[3.] It will not collect into a shining star with planets, regardless of what Doc M says.

[4.] It cannot happen that way!

Of course you don't. Scientists don't make such statements.

Oliver
http://www.umr.edu/~om

VanderL
2004-Sep-08, 03:47 PM
VanderL you have been shown time and again that the EU model of the universe is flawed. By the way you cling to this theory I would suspect you have some investment in seeing its agenda pursued.

You have said that you keep an open mind. You have been shown many reasons why the theory is not well accepted by the mainstream of science--not because it is "radical" VanderL, but because it does not work.

So I ask you now--what evidence would you accept to be able to state that the theory is incorrect?


Duane, I'm sure you have all the answers, but I'm a firm believer in seeing before believing. So if I think the EU model has merit, I'll stick to that idea until I "see" it disproven and not because someone tells me. It is true that new ideas are often ignored and ridiculed even if they do have merit, so I'm not impressed by someone (not even Tim) telling me it doesn't work. I hope I made it clear why I think it has merit, you can disagree, but please don't tell me what to think or believe.

And don't start insinuating a hidden agenda or paranoid behaviour; I didn't join this forum to have my motives questioned. Frankly, if you feel I'm stepping over boundaries and if you think I should stop posting, please tell me so, and if not don't harrass me.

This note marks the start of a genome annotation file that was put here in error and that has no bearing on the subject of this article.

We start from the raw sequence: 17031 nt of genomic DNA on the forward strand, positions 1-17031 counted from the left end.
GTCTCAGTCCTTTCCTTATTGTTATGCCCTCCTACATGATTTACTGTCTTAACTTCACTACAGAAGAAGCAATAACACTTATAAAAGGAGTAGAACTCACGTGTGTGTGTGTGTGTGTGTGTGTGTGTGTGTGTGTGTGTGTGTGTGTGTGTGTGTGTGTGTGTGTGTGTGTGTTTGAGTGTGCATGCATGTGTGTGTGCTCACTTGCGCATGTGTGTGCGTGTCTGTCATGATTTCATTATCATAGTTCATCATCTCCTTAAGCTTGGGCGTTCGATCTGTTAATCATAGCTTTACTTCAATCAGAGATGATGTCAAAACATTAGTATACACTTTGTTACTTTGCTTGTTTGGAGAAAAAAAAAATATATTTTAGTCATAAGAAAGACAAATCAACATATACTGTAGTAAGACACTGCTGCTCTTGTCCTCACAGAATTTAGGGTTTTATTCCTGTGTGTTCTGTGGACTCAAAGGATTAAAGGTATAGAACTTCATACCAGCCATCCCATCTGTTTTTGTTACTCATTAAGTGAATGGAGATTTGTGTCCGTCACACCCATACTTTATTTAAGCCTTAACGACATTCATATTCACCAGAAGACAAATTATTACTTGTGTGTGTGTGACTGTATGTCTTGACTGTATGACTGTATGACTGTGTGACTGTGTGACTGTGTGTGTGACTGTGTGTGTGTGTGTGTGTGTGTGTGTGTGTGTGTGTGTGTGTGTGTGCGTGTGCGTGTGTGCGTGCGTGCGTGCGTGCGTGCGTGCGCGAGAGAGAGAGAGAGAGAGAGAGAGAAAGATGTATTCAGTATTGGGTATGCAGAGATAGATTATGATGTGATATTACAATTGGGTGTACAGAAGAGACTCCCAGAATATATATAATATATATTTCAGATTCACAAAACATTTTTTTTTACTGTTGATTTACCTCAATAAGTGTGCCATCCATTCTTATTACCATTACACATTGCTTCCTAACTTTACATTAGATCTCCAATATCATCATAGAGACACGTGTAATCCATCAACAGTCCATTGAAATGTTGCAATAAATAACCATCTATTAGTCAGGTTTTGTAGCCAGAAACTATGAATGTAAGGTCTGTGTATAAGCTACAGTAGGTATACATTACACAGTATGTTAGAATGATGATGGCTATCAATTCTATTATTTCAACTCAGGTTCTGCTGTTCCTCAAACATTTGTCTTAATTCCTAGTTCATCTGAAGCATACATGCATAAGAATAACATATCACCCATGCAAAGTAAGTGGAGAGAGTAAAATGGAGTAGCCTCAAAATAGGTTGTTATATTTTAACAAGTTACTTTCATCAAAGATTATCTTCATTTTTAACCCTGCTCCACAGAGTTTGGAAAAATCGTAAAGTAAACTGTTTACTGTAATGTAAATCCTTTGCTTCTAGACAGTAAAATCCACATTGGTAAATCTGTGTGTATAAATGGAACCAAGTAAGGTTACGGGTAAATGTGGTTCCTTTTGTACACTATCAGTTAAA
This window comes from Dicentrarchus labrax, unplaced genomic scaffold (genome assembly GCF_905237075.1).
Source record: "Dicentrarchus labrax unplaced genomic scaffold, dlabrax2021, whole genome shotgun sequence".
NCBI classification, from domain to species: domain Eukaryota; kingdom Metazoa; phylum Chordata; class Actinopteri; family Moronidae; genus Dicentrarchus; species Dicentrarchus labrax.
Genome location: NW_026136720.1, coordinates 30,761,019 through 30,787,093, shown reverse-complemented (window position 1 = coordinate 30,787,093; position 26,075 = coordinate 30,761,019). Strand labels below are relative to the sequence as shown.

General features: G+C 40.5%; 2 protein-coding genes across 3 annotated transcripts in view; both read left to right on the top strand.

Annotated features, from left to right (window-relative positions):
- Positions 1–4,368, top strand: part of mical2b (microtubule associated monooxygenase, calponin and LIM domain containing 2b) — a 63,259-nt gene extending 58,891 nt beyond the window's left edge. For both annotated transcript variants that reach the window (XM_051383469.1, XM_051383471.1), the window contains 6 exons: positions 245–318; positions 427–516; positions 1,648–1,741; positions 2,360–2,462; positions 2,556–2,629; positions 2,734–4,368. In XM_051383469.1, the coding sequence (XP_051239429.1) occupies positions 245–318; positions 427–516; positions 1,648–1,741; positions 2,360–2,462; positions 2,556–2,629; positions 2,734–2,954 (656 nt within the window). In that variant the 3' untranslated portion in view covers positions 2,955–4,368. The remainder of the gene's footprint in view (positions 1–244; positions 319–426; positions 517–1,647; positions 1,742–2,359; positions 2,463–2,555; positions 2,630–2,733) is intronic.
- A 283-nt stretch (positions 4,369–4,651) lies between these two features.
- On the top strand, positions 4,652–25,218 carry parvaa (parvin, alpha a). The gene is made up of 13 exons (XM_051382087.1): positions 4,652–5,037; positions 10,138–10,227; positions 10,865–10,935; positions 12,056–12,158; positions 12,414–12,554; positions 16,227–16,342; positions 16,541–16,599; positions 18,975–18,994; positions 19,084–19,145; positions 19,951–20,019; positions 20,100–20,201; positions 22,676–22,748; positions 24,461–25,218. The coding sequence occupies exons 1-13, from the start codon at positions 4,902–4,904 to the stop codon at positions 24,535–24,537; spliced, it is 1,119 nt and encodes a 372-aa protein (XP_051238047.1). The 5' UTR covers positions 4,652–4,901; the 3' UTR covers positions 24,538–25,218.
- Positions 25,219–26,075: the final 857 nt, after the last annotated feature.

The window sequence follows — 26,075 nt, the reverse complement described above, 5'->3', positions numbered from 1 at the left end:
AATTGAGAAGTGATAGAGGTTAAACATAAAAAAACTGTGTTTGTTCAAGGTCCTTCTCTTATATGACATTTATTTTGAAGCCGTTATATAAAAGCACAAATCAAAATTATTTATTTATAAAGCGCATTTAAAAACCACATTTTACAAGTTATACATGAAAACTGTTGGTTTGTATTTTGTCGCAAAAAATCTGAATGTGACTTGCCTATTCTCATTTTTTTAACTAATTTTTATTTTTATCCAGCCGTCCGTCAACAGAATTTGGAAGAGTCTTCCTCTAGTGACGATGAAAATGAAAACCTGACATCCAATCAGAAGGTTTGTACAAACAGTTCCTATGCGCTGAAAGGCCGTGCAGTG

Until now I liked the relaxed atmosphere in this forum, but I have the feeling you're trying to shut me up.

Cheers.

Duane
2004-Sep-08, 04:23 PM
**Sigh** VanderL, I am sorry and I am disappointed. You see something about EU in most of the topics you visit. I am not trying to shut you up; on the contrary I am asking you to display some of the even-handedness you have asked us to display when talking about this subject. I have never asked you to believe or think anything.

Whether the idea has merit or not is not the issue here. Nor have I done anything to "harass" you. I responded to your comment that someone somewhere was suppressing evidence for some apparently nefarious purpose. I meant it in a humorous way VanderL, I had thought you would see that.

If I felt you crossed a line, I would tell you. Might I point out to you that you have been jumping all over me over my disagreements with Doc Oliver's methods and conclusions, even going so far as to suggest I was somehow aiming my comments at you. Don't flatter yourself VanderL, I didn't even consider you when I made those comments. Frankly, I thought you were much smarter than that.

As for you Doc O, shake your head, your eyes are stuck. The evidence has been laid out clearly in the iron sun discussion, and your insults and insinuations mean nothing to me. You think you can bowl me over because you have some hoity toity symbols behind your name, but I am not intimidated. I have invited you to debate the issues several times, yet all you do is repost the same old tired mantra. Read the research we have provided and point out the flaws, if you think them so wrong.